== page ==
Maine gained 10,100 non-farm jobs in July but did not see gains in all sectors (as shown in Figure 5). Maine job losses were primarily driven by the substantial loss of 3,500 jobs in the Manufacturing sector, likely due to shipbuilders striking in Bath. These job losses represent a 6.6 percent change in employment in the Manufacturing sector from June to July—the largest percent change in any state’s Manufacturing sector in July. (Nationwide, the Manufacturing sector experienced a modest gain). After two months of job losses, Maine’s Government sector led July gains, adding 5,800 jobs. About 80 percent of these gains were in local government, and 20 percent in federal government employment, with no changes to state government employment. This is a departure from earlier months where local government job cuts drove losses in the Government sector, both in Maine and nationally. The Leisure and Hospitality sector reported the second-largest July job gains in Maine with an added 5,600 jobs. While job gains continue, the number of jobs in the United States and in Maine is still far lower than in February 2020 before the pandemic.
The United States gained 1.8 million non-farm jobs in July 2020, though not all sectors reported gains. While national net gain is a marker of progress, the July increase is much lower than June’s 4.8 million jobs gain, supported by gains in all sectors. For the third month, the Leisure and Hospitality sector led U.S. job gains in July with an added 592,000 jobs. The second-largest gains were in the Government sector (adding 301,000 jobs), and as in Maine, 80 percent were concentrated in local government. The largest losses nationally were in the Information sector, with 15,000 fewer jobs in July. All New England states saw net job gains across all non-farm employment from June to July, although none have recovered to their February levels. The Leisure and Hospitality sector led job gains in Connecticut, Massachusetts, New Hampshire, and Rhode Island, while the Government sector led job gains in Vermont and Maine. Rhode Island was the only New England state to not report any job losses in any sector. Like in Maine, New Hampshire reported highest job losses in the Manufacturing sector. Across the other New England states, loss leaders were less patterned—in Professional & Business Services (Massachusetts), Government (Connecticut), and Construction (Vermont). Chart 1 in the full Carsey report has more detail on each state.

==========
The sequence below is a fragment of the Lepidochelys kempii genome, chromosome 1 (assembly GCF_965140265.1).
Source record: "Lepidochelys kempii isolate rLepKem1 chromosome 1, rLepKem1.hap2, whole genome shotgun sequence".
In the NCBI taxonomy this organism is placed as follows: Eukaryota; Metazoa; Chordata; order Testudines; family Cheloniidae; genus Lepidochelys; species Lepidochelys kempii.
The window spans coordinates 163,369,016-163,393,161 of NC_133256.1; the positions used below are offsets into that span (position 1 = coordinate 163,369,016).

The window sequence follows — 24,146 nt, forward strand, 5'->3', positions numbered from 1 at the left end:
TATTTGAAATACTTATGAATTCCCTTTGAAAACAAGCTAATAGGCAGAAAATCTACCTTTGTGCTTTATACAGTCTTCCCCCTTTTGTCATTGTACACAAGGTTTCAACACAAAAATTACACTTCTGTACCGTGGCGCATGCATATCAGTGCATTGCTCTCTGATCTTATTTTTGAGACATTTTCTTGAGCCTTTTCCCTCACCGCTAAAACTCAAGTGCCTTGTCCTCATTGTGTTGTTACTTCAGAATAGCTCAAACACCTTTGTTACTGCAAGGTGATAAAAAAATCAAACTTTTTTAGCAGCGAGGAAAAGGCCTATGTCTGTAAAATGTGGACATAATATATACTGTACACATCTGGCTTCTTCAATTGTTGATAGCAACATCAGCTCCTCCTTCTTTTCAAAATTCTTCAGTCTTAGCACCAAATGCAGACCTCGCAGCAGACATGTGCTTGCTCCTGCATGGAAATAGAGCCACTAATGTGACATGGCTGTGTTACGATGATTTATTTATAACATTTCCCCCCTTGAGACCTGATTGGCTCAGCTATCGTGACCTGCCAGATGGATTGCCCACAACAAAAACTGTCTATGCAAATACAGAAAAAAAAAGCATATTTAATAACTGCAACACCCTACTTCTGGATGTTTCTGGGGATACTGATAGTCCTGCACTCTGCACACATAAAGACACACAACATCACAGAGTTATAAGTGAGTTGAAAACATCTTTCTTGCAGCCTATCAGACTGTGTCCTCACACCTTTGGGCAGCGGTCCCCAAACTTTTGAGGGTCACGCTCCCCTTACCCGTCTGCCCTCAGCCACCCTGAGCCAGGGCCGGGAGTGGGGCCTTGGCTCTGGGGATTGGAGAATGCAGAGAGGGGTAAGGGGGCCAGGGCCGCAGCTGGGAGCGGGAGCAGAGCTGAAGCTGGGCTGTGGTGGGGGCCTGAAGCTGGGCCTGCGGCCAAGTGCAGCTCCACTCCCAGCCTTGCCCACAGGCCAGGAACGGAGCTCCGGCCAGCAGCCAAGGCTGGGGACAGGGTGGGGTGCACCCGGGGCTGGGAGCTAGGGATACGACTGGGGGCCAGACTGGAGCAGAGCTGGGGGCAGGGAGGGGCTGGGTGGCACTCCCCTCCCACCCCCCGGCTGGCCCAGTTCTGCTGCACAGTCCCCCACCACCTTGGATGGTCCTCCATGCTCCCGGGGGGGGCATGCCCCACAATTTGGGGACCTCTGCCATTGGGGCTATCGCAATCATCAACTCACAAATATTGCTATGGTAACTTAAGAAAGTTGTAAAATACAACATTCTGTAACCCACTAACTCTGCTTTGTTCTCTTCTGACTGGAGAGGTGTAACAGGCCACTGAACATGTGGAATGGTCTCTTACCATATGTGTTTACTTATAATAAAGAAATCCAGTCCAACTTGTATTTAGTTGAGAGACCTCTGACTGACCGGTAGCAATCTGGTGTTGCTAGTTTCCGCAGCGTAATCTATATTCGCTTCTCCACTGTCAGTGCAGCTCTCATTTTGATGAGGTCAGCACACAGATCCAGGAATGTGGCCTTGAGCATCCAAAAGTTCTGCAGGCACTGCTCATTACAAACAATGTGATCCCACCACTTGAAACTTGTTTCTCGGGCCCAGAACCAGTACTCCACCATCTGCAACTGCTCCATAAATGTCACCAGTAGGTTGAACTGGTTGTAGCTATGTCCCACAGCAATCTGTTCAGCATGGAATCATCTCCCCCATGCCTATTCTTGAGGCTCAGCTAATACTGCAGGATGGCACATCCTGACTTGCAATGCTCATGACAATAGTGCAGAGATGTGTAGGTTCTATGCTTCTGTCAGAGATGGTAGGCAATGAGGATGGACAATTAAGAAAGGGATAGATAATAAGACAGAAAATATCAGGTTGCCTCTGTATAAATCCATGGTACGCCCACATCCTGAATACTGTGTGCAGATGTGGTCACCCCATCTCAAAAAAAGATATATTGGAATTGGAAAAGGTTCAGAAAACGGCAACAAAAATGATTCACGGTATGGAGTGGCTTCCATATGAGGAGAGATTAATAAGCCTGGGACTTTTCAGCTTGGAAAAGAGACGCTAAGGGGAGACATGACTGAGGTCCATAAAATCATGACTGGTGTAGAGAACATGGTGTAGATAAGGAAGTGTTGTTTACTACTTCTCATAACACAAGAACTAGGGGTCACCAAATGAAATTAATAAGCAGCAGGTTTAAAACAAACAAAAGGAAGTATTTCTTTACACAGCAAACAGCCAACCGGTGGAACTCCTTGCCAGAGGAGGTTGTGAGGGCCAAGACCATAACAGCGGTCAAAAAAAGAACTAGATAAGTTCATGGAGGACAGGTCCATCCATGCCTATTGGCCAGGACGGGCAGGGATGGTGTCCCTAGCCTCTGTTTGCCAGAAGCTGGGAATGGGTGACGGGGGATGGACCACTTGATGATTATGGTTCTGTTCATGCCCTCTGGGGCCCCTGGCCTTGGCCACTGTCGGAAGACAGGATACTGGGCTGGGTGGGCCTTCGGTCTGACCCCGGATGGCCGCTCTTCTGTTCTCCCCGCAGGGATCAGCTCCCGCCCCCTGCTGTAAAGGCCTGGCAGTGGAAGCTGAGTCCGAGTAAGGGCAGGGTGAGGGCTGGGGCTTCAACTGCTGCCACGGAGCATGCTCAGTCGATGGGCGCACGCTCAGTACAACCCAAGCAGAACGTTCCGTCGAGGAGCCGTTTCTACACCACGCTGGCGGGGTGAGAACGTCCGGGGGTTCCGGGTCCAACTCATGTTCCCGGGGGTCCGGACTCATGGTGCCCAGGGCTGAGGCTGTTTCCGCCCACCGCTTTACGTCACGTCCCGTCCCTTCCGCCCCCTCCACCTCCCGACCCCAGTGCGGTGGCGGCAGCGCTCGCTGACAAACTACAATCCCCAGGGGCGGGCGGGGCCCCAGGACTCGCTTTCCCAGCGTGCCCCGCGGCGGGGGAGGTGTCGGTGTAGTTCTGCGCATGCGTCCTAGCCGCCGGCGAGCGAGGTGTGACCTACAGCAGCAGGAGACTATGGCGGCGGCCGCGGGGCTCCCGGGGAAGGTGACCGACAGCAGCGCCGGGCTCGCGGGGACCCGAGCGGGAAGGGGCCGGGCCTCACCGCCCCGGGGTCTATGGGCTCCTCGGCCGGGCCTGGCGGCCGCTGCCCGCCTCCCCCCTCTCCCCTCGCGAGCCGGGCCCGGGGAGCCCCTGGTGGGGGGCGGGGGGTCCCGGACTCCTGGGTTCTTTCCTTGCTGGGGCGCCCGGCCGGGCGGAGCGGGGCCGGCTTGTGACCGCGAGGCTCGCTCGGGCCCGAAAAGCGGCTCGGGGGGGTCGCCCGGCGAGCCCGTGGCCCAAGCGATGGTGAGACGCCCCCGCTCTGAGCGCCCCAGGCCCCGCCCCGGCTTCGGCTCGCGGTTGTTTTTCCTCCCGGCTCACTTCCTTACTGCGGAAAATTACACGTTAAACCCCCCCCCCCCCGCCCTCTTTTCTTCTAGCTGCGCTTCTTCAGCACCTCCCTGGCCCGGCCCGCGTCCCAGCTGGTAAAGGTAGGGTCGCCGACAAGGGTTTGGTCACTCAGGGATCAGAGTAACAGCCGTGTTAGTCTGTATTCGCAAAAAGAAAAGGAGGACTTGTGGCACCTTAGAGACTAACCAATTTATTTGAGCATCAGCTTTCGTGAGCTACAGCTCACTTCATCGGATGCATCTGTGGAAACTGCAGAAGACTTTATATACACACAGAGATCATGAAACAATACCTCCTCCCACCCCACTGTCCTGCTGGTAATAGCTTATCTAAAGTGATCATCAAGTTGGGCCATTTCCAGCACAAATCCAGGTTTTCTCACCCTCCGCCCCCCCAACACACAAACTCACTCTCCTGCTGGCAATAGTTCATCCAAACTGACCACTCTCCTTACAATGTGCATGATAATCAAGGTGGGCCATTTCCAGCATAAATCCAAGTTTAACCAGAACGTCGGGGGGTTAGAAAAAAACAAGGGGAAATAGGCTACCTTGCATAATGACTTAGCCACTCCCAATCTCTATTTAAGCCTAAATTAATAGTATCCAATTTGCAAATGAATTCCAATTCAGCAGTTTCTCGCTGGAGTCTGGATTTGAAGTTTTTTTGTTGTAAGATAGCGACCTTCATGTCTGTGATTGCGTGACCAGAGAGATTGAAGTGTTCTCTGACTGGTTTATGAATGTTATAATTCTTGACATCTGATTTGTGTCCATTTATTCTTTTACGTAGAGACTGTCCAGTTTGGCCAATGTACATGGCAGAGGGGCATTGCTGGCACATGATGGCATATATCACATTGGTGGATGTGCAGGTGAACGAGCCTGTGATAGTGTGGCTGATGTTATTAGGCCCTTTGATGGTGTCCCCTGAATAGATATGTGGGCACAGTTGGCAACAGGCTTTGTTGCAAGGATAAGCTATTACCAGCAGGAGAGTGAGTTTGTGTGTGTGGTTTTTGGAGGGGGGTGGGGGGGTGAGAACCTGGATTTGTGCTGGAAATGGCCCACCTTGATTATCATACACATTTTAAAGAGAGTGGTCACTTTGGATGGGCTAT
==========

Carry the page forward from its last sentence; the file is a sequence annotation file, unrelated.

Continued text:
Although unemployment rates are still quite high, the July statistics build on the positive progress made in May and June. Like in the past few months, July again delivers net job gains in Maine, New England, and nationally. A hit to manufacturing jobs amidst a shipbuilders’ strike in Maine contributes to job losses and the increase in the unemployment rate. This increase puts Maine closer to the middle range of unemployment rates among New England states. (Note, however, the strike ended August 23 when shipbuilders voted to approve a new three-year contract and they have since returned to work). Despite a slight decrease in unemployment rate, Massachusetts maintains the highest rate in New England while New Hampshire reports the lowest rate in July.
July job gains in Maine and New England also continue May and June’s progress in lower-paid sectors, like Leisure and Hospitality, which were hard hit with huge job losses in the spring. These job gains are essential for supporting lower-wage workers who are the least likely to have the resources needed to sustain a long period of unemployment. Growth in these industries continues to be important as federal supports for unemployed and lower-earning adults remain largely stalled. Also important in the next several weeks is the uncertainty around school re-openings, both for educators and for working parents who may find their employment capacity strained by another season of remote learning. Finally, as fears that re-populated schools and universities could trigger another spike in COVID-19 cases, both health concerns and fear of triggering another shutdown weigh heavily on parents, educators, workers, and employers.
About the Data
Although national-level labor market statistics for July 2020 have been available for a few weeks, the U.S. Bureau of Labor Statistics (BLS) released statistics for all 50 states on August 21. This release includes unemployment insurance claims, unemployment rate, number of jobs by sector, and employment by sector. Additional statistics and visualizations, including for the nation and each state are available through the related Carsey School of Public Policy publication.